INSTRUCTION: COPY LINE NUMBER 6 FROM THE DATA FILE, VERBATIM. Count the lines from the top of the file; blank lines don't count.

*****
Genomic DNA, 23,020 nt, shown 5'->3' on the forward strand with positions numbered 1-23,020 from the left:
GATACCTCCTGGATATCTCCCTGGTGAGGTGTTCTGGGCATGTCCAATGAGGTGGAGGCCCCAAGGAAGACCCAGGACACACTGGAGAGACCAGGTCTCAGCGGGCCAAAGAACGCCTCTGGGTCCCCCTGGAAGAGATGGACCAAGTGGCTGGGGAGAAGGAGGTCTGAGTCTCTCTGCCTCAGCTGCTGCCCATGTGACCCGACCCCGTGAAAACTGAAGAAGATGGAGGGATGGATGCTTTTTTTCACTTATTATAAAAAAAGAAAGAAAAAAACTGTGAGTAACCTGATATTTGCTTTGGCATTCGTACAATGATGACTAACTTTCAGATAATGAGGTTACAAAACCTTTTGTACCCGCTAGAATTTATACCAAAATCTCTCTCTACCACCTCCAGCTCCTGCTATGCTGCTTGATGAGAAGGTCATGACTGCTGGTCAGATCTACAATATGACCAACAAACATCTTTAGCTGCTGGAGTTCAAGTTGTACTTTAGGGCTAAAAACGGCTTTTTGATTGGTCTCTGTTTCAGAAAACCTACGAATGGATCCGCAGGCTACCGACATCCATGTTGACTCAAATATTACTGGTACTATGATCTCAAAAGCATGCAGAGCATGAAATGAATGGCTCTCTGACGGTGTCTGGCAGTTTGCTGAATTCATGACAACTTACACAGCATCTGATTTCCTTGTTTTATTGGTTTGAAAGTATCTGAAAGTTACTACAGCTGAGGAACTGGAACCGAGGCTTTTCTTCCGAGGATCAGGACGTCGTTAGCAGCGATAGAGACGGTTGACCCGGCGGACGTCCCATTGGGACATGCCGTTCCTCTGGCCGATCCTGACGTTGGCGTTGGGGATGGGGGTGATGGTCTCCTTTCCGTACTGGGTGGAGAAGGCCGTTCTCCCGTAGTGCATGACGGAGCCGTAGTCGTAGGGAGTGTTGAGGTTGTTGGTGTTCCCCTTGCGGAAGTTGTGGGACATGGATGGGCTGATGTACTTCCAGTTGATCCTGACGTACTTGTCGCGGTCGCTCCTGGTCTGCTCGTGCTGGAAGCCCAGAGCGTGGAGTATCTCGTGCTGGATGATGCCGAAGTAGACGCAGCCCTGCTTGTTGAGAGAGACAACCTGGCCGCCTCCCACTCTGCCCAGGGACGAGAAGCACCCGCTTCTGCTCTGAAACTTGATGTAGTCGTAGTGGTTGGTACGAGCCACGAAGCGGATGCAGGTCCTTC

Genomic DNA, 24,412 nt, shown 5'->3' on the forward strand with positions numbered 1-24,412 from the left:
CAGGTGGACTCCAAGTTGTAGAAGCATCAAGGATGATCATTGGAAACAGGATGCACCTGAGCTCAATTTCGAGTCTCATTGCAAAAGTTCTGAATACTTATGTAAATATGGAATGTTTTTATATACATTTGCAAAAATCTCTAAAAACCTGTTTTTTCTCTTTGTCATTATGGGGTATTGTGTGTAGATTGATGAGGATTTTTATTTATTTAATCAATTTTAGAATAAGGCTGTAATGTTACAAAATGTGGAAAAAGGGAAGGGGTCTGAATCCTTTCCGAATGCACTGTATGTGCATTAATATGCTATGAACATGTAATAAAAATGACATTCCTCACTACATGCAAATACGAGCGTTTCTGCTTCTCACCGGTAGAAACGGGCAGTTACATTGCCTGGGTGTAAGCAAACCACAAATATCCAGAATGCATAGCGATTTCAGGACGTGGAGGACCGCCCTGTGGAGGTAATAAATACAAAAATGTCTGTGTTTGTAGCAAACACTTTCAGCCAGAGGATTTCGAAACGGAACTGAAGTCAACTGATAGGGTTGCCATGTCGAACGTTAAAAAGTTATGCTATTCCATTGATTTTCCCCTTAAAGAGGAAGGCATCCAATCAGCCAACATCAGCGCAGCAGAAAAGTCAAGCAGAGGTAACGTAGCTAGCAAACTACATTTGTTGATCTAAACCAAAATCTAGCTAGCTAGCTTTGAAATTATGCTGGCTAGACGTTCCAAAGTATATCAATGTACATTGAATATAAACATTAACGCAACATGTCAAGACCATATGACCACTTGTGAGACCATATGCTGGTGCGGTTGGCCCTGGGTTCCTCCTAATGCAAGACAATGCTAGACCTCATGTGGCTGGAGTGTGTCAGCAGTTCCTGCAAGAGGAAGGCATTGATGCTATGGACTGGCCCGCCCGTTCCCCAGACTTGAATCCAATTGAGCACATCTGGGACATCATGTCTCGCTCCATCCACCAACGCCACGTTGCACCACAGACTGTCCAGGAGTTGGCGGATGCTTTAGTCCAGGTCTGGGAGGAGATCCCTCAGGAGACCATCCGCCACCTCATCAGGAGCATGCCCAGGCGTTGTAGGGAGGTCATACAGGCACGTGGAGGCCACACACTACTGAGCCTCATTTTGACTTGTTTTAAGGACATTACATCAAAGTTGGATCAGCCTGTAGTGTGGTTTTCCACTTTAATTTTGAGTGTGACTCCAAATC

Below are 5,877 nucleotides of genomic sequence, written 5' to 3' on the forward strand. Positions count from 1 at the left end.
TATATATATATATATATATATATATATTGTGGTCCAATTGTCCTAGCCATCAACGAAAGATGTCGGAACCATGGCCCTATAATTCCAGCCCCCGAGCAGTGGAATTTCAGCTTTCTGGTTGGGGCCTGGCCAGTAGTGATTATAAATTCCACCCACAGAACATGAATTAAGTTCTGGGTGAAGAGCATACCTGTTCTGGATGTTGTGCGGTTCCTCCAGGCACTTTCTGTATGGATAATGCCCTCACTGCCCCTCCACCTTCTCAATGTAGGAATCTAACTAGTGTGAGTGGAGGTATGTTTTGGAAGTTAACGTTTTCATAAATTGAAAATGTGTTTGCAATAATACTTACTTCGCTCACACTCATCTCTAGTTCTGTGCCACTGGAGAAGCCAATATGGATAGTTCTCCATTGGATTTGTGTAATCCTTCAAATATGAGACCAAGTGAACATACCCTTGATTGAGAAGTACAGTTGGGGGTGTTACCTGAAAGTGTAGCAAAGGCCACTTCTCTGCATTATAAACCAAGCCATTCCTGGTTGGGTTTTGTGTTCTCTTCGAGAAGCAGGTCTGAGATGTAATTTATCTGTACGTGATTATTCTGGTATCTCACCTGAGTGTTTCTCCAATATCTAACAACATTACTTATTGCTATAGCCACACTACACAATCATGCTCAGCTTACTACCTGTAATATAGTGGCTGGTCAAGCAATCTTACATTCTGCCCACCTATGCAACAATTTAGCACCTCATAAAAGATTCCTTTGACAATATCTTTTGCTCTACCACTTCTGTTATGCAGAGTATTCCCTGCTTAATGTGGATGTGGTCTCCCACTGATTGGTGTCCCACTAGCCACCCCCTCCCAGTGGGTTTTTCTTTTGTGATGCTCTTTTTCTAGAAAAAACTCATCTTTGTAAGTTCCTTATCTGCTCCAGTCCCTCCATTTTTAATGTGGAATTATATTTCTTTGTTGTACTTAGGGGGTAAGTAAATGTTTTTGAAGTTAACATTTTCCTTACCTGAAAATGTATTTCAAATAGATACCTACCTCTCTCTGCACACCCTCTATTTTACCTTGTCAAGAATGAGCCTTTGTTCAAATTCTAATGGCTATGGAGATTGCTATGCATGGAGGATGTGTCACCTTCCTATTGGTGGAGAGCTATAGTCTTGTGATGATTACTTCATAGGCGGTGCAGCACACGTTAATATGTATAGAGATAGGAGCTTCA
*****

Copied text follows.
TATATATATATATATATATATATATATTGTGGTCCAATTGTCCTAGCCATCAACGAAAGATGTCGGAACCATGGCCCTATAATTCCAGCCCCCGAGCAGTGGAATTTCAGCTTTCTGGTTGGGGCCTGGCCAGTAGTGATTATAAATTCCACCCACAGAACATGAATTAAGTTCTGGGTGAAGAGCATACCTGTTCTGGATGTTGTGCGGTTCCTCCAGGCACTTTCTGTATGGATAATGCCCTCACTGCCCCTCCACCTTCTCAATGTAGGAATCTAACTAGTGTGAGTGGAGGTATGTTTTGGAAGTTAACGTTTTCATAAATTGAAAATGTGTTTGCAATAATACTTACTTCGCTCACACTCATCTCTAGTTCTGTGCCACTGGAGAAGCCAATATGGATAGTTCTCCATTGGATTTGTGTAATCCTTCAAATATGAGACCAAGTGAACATACCCTTGATTGAGAAGTACAGTTGGGGGTGTTACCTGAAAGTGTAGCAAAGGCCACTTCTCTGCATTATAAACCAAGCCATTCCTGGTTGGGTTTTGTGTTCTCTTCGAGAAGCAGGTCTGAGATGTAATTTATCTGTACGTGATTATTCTGGTATCTCACCTGAGTGTTTCTCCAATATCTAACAACATTACTTATTGCTATAGCCACACTACACAATCATGCTCAGCTTACTACCTGTAATATAGTGGCTGGTCAAGCAATCTTACATTCTGCCCACCTATGCAACAATTTAGCACCTCATAAAAGATTCCTTTGACAATATCTTTTGCTCTACCACTTCTGTTATGCAGAGTATTCCCTGCTTAATGTGGATGTGGTCTCCCACTGATTGGTGTCCCACTAGCCACCCCCTCCCAGTGGGTTTTTCTTTTGTGATGCTCTTTTTCTAGAAAAAACTCATCTTTGTAAGTTCCTTATCTGCTCCAGTCCCTCCATTTTTAATGTGGAATTATATTTCTTTGTTGTACTTAGGGGGTAAGTAAATGTTTTTGAAGTTAACATTTTCCTTACCTGAAAATGTATTTCAAATAGATACCTACCTCTCTCTGCACACCCTCTATTTTACCTTGTCAAGAATGAGCCTTTGTTCAAATTCTAATGGCTATGGAGATTGCTATGCATGGAGGATGTGTCACCTTCCTATTGGTGGAGAGCTATAGTCTTGTGATGATTACTTCATAGGCGGTGCAGCACACGTTAATATGTATAGAGATAGGAGCTTCA